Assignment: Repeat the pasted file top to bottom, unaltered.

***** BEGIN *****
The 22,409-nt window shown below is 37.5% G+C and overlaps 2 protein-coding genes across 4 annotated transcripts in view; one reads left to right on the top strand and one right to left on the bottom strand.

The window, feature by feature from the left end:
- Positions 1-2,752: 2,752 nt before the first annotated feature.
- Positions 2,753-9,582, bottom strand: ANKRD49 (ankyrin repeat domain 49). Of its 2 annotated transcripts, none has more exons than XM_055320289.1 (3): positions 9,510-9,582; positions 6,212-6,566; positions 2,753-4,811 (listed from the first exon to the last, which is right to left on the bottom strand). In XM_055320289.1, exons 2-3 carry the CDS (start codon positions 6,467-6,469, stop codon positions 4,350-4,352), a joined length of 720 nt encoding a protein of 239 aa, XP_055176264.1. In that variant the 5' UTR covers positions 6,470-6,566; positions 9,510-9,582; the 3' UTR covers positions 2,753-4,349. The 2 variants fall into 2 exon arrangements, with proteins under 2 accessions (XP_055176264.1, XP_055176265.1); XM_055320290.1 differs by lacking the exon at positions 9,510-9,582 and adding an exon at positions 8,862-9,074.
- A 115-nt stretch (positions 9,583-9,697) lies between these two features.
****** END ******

The 22,409-nt window shown below is 37.5% G+C and overlaps 2 protein-coding genes across 4 annotated transcripts in view; one reads left to right on the top strand and one right to left on the bottom strand.

The window, feature by feature from the left end:
- Positions 1-2,752: 2,752 nt before the first annotated feature.
- Positions 2,753-9,582, bottom strand: ANKRD49 (ankyrin repeat domain 49). Of its 2 annotated transcripts, none has more exons than XM_055320289.1 (3): positions 9,510-9,582; positions 6,212-6,566; positions 2,753-4,811 (listed from the first exon to the last, which is right to left on the bottom strand). In XM_055320289.1, exons 2-3 carry the CDS (start codon positions 6,467-6,469, stop codon positions 4,350-4,352), a joined length of 720 nt encoding a protein of 239 aa, XP_055176264.1. In that variant the 5' UTR covers positions 6,470-6,566; positions 9,510-9,582; the 3' UTR covers positions 2,753-4,349. The 2 variants fall into 2 exon arrangements, with proteins under 2 accessions (XP_055176264.1, XP_055176265.1); XM_055320290.1 differs by lacking the exon at positions 9,510-9,582 and adding an exon at positions 8,862-9,074.
- A 115-nt stretch (positions 9,583-9,697) lies between these two features.